Dietary arginine, insulin secretion, glucose tolerance and liver lipids during repletion of protein-depleted rats

A. L. Mulloy, F. W. Kari, W. J. Visek

Research output: Contribution to journalArticle

31 Scopus citations

Abstract

Male Sprague-Dawley rats (~500 g) were fed a very low protein diet (0.5% lactalbumin) for 14 weeks. The average weight loss was 195 g. Following protein depletion the rats were randomly assigned to 5 groups and repleted for 15 days with a purified diet containing 20% protein equivalent as L-amino acids with arginine comprising 0, 0.25, 0.5, 0.75 or 1.0% of the total diet. The absence of dietary arginine during repletion significantly reduced weight gain and efficiency of feed utilization with no apparent change in feed intake. Livers of animals fed 0 and 0.25% arginine were slightly heavier and contained a greater concentration of total lipids than livers from other groups. Intravenous glucose tolerance tests performed on the animals fed 0, 0.5 and 1.0% arginine gave k coefficients for glucose disappearance which were significantly greater (P<.01) for 1.0% arginine (0.12) than for 0.5% arginine (0.56) or 0% arginine (0.45). Plasma insulin for the 1.0% arginine group peaked at 5 min following glucose injection, and declined steadily to near basal levels at 45 min. Plasma insulin for animals repleted with 0 and 0.5% arginine was elevated to a lesser degree than for 1.0% arginine by 5 min but remained above basal levels throughout the experiment and there was a concurrent decrease in the rate of glucose disappearance. The insulinogenic index (Δinsulin/Δglucose) was significantly greater (P<.01) with 1.0% and 0.5% arginine than with 0% arginine. These data suggest that glucose intolerance during arginine deficiency is related to decreased insulin release immediately following glucose administration and possible a mild insulin resistance.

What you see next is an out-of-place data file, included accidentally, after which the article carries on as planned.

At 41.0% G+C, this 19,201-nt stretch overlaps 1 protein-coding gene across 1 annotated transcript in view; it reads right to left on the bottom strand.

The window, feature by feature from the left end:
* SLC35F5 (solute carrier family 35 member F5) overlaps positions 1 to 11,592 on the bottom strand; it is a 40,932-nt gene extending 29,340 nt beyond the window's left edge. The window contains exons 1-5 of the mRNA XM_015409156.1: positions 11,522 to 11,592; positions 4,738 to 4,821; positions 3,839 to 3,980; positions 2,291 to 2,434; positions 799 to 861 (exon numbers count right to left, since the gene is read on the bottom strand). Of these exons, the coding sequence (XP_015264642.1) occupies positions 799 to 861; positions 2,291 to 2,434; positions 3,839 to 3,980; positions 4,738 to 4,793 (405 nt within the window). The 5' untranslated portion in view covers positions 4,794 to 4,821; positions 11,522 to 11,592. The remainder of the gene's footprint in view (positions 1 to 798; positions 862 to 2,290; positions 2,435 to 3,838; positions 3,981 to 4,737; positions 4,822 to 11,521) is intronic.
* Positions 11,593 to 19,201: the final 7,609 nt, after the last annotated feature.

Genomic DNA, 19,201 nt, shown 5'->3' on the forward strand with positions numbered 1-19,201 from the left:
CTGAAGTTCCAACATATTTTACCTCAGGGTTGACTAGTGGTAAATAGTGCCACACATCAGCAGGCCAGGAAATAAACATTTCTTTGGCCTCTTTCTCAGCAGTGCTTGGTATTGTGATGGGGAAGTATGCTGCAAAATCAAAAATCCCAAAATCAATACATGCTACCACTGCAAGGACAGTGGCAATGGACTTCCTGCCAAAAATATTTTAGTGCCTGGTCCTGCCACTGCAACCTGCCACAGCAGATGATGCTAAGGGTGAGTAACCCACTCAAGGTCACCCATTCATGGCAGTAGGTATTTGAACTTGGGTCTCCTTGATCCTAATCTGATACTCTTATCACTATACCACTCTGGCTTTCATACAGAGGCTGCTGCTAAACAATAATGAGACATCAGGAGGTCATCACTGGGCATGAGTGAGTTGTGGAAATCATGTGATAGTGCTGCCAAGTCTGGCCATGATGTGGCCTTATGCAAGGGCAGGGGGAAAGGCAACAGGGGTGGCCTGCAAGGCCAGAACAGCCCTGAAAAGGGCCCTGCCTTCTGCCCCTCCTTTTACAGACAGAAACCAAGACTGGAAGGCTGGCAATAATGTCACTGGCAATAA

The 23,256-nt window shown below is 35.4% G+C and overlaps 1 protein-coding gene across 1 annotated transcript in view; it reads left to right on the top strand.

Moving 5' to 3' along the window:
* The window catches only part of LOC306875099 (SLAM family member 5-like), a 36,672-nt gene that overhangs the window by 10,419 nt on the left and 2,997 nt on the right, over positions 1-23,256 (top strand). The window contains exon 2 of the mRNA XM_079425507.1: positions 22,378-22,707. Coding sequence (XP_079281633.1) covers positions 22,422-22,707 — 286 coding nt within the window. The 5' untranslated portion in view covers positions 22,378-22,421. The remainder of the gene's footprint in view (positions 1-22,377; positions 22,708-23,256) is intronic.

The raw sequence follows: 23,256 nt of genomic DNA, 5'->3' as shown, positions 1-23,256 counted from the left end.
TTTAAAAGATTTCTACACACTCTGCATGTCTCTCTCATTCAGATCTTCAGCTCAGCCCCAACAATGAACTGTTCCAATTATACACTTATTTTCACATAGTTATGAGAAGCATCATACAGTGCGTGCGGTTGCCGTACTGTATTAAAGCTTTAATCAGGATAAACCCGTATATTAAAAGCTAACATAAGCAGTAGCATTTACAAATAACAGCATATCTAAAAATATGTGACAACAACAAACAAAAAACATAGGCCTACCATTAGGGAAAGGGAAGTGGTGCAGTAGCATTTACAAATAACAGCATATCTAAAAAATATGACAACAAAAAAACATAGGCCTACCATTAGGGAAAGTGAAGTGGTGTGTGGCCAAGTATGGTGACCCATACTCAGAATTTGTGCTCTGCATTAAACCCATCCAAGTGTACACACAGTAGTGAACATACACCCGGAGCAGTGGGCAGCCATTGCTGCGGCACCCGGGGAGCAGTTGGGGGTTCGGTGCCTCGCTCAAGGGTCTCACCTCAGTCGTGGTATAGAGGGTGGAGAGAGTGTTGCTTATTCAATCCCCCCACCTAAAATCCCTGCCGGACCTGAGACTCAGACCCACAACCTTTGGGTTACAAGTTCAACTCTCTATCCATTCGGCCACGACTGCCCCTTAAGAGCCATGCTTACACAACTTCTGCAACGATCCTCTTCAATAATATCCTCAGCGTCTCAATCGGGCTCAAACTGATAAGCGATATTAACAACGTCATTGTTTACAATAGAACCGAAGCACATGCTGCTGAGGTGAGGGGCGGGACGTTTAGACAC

Original languageEnglish (US)
Pages (from-to)471-475
Number of pages5
JournalHormone and Metabolic Research
Volume14
Issue number9
DOIs
StatePublished - Jan 1 1982

ASJC Scopus subject areas

  • Endocrinology, Diabetes and Metabolism
  • Biochemistry
  • Endocrinology
  • Clinical Biochemistry
  • Biochemistry, medical

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